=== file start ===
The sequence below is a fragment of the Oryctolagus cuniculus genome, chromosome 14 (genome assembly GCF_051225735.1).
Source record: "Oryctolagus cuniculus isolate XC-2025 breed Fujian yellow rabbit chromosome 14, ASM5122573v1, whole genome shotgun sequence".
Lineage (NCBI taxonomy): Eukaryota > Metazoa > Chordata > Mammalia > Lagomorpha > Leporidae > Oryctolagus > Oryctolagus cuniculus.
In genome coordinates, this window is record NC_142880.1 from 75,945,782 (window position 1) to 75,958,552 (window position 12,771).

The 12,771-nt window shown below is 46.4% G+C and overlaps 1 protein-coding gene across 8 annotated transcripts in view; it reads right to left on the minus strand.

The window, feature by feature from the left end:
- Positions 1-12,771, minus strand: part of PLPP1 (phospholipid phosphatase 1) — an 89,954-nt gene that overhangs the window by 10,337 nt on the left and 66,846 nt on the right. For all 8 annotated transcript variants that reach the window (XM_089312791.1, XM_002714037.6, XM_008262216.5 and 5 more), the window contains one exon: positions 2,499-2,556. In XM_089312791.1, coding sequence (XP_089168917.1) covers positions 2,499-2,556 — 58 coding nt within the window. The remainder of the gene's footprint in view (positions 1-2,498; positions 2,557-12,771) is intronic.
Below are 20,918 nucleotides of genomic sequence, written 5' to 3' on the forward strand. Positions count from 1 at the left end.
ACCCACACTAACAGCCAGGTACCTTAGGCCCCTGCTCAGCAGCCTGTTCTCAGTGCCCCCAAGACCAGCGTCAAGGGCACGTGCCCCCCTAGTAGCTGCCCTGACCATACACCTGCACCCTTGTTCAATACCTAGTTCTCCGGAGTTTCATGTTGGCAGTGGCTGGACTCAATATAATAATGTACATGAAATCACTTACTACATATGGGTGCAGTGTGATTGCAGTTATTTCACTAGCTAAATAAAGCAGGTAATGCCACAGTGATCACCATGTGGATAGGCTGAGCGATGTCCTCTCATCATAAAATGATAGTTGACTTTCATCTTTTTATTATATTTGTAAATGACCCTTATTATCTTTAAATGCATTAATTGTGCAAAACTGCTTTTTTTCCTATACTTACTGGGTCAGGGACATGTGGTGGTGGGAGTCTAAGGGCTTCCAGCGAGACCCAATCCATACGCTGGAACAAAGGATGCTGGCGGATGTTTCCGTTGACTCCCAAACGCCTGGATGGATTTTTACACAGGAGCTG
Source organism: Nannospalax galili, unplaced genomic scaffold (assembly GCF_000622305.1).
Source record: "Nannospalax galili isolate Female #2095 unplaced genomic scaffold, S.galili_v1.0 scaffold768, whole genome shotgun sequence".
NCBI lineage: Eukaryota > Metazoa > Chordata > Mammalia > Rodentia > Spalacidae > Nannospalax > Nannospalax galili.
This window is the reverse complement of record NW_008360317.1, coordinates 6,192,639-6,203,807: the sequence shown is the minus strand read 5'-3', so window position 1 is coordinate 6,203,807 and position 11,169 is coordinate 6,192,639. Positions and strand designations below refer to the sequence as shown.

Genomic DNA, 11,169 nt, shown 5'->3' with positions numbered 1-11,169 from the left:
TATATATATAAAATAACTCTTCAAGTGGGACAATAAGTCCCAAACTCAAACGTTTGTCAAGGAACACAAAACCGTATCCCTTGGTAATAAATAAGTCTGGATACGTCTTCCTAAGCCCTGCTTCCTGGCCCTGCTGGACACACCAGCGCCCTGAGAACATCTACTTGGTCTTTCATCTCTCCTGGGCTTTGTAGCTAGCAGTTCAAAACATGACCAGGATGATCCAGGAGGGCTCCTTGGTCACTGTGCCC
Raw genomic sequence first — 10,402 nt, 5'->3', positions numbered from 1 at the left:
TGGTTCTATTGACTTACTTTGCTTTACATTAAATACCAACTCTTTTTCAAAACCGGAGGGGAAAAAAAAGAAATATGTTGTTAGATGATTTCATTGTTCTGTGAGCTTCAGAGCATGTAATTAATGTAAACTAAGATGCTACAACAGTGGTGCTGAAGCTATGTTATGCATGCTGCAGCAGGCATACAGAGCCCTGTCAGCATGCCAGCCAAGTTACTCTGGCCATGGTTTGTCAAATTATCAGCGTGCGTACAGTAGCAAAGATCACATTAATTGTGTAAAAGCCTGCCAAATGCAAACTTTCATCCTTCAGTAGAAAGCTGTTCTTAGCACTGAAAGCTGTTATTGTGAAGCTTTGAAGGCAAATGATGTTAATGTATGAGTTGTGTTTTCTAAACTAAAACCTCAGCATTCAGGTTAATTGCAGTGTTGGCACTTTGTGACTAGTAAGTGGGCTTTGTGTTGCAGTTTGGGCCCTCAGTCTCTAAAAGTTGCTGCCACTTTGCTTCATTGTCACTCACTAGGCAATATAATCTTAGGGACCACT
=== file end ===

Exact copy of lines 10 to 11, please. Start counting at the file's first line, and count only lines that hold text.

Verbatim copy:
Source organism: Nannospalax galili, unplaced genomic scaffold (assembly GCF_000622305.1).
Source record: "Nannospalax galili isolate Female #2095 unplaced genomic scaffold, S.galili_v1.0 scaffold768, whole genome shotgun sequence".